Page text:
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Warren County Local History by Dallas Bogan

History Of Kings Mills Dates Back To 1799

Dallas Bogan on 23 July 2004
Dallas Bogan, Warren County, Ohio and Beyond (Bowie Maryland: Heritage Press, 1979) page 120
Return to Index to see a list of other articles by Dallas Bogan

Kings Mills is a small town, which lies in Deerfield Township and goes almost unnoticed except by its residents. The town has a rather long and unique history, which dates back to 1799, when William Wood built a gristmill on the bank of the Little Miami River. We shall now at this time review the history of this fine town as seen by one of its late residents, Constance Witt.
Elva Adams (since deceased), former director of the Warren County Historical Society, planned a project to go out into the communities of Warren County and set up interviews with different individuals to preserve the histories of these communities. A committee consisting of Miriam Lukens, Chairman, Constance Witt and Alma Kintzel was chosen to develop the undertaking. An enormous work was done and these works are preserved in the Warren County Museum.
Constance Witt grew up in Kings Mills. After spending her adult life teaching in Cincinnati, she retired in Kings Mills. Her father, George Edwin Witt, was a multi- talented man. In 1903, he worked in Cincinnati on Eighth Street in a buggy and carriage shop, receiving 11 cents an hour. Among his many skills was that of a painter, cornet and slide trombone player. He sought employment through the Kings Powder Company, and as Providence would have it, Percy Bolmer, who was the cornet player in the band, passed away, which left an opening for Witt in the band. He was hired as musician and also as a painter for the company.
Mr. Witt moved to Kings Mills in 1903. He had previously married Christine Weis of Maineville. Both were to spend the rest of their lives in Kings Mills or Maple Park, a subdivision of the town. Christine Witt died in 1929 at the age of 48, and Mr. Witt died in 1975 at the age of 96.
Witt's paint shop was located down the hill from the Cliff Hotel along the river road. Its location was in a cool shady spot where "long stemmed violets grew in the spring." The Cliff Hotel was located at the top of the hill on the corner. It was a two-story building with sixteen rooms, eight on the first floor and eight on the second. The dining room and kitchen were in the basement.
The Manse was a building on College Street, located between Church and Miami Streets. It was a rather long building similar to a row of condominiums, except that it was all painted the same color.
The church was the gathering place for all the community. Revered Spindler was the minister; Mr. John Wilson was the Sunday School Superintendent; and his daughter Margaret was a teacher. Mr. Witt was the choir director and also joined in the singing. Mrs. Witt was Constances' Sunday school teacher, and when Constance moved to another class, she took her teacher with her. Witt, among his other professions, was also local librarian. The post office was located in the lower part of the library at that time. Ida Cline and Margaret Wilson were postmistresses.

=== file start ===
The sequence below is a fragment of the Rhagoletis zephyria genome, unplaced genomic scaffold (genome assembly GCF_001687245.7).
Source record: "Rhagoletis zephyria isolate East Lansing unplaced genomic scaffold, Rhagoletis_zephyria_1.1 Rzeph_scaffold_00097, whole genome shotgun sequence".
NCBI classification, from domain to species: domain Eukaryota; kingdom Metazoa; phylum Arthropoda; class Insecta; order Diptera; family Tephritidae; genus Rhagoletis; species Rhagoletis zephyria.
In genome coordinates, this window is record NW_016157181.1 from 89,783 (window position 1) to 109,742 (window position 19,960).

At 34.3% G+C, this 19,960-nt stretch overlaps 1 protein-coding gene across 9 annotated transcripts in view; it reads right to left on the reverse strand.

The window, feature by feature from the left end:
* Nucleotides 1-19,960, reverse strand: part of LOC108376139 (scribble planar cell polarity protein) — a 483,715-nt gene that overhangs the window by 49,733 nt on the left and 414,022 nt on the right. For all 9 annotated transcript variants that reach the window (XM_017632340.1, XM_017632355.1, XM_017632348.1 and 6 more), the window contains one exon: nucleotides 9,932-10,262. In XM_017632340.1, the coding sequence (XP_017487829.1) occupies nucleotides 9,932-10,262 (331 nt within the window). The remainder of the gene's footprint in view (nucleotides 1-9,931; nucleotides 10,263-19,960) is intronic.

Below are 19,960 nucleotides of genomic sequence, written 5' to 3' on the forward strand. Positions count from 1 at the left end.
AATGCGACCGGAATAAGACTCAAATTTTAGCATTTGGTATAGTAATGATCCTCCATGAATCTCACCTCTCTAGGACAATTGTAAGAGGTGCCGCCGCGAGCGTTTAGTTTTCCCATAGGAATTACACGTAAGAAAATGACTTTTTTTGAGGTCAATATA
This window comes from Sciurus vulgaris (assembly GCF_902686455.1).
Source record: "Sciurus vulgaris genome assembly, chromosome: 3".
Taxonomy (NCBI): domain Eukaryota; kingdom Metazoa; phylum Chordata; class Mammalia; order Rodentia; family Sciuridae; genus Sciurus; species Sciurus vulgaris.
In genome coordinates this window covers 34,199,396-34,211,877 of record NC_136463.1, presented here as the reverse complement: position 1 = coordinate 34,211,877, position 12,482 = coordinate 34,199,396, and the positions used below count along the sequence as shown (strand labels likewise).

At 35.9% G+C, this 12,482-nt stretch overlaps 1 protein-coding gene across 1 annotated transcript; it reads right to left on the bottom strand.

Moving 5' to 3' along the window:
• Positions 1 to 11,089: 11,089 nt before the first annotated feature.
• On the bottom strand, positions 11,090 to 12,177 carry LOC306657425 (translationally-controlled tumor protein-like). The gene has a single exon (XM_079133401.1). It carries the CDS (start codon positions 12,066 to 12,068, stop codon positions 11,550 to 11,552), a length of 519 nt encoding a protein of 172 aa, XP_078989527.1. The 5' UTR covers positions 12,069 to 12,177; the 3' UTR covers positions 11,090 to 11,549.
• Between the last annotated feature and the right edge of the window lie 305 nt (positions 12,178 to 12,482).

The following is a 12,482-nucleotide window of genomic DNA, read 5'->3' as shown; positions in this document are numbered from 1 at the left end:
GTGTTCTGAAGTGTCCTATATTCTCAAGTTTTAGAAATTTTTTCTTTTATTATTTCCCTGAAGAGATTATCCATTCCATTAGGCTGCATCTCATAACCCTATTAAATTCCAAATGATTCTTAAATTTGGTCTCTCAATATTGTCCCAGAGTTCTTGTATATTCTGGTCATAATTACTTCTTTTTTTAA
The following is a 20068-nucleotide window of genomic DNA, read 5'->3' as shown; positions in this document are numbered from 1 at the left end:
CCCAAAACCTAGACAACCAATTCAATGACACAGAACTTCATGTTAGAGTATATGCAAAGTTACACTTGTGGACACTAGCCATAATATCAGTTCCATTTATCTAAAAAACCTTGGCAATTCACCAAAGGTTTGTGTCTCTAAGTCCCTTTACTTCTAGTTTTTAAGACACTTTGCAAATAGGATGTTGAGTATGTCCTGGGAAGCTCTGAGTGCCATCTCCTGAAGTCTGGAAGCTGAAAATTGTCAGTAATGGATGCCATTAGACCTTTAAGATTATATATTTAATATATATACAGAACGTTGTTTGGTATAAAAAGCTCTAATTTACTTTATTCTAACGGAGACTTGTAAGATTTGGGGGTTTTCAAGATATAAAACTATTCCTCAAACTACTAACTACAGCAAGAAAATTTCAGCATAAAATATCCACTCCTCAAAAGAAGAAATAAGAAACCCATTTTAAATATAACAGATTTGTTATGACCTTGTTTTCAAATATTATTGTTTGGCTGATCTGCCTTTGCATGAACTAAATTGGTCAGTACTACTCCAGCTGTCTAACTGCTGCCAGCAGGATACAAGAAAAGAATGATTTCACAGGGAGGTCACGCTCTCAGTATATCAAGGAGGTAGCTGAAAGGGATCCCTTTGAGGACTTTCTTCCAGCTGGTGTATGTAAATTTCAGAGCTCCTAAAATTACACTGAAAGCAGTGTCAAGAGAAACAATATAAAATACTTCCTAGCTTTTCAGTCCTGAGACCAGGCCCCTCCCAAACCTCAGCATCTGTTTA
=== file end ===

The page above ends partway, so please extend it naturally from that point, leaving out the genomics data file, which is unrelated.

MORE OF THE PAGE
The library had an auditorium upstairs with a stage and a balcony. The entertainment included class plays, the Lyceum Course, minstrel shows, and, of course, picture shows. Popcorn, as now, was always sold to the patrons. The rattling of the paper bags was quite noticeable until this delicacy was all gone.
The shows had no voice sounds; the words appeared below the picture. Occasionally someone could be heard reading the lines out loud to a possible non-reader. Constance related one event to Mrs. Lukens. She said:
"Occasionally the show must have been 'scary' because one evening I rushed across the street to our home afterwards, hurried through the dark living room and ran into the glass in the bookcase. From that time on, we could get the books out of the bookcase without opening the door."
Kings Mills had a bandstand, which was located behind the library. The brass band practiced in the building or on the roof (which had a railing) in the summer evenings. One special occasion at Music Hall in Cincinnati found the band marching down the aisle playing "The Stars and Stripes Forever." The spirit of the band instilled a spark into the other bands and all joined in playing the gallant marching tune. The occasion was a memorable one.
The school housed all grades from first through high school. Constance graduated in 1925, there being only six in the class. With this small number, they could all jump into a classmate's Ford and drive to their class outing.
The barbershop was located in one room of the house on the corner of King Avenue and Miami Street. A room addition was later added below for the barber facilities. It was later moved to the old traction depot. Popcorn and hot roasted peanuts were served across the street. Mr. Trimble prepared this delicacy and charged five cents a bag.
Other points of interest were the Kings Powder Company office, located down the hill. Farther down were the buildings for charcoal and sulfur, as well as a little building on the right of the steps, which housed paint.
The keg shop and mills were along the race and river road. The Peters Cartridge Company buildings were just across the river. The magazines where powder was stored was located on Magazine Hill.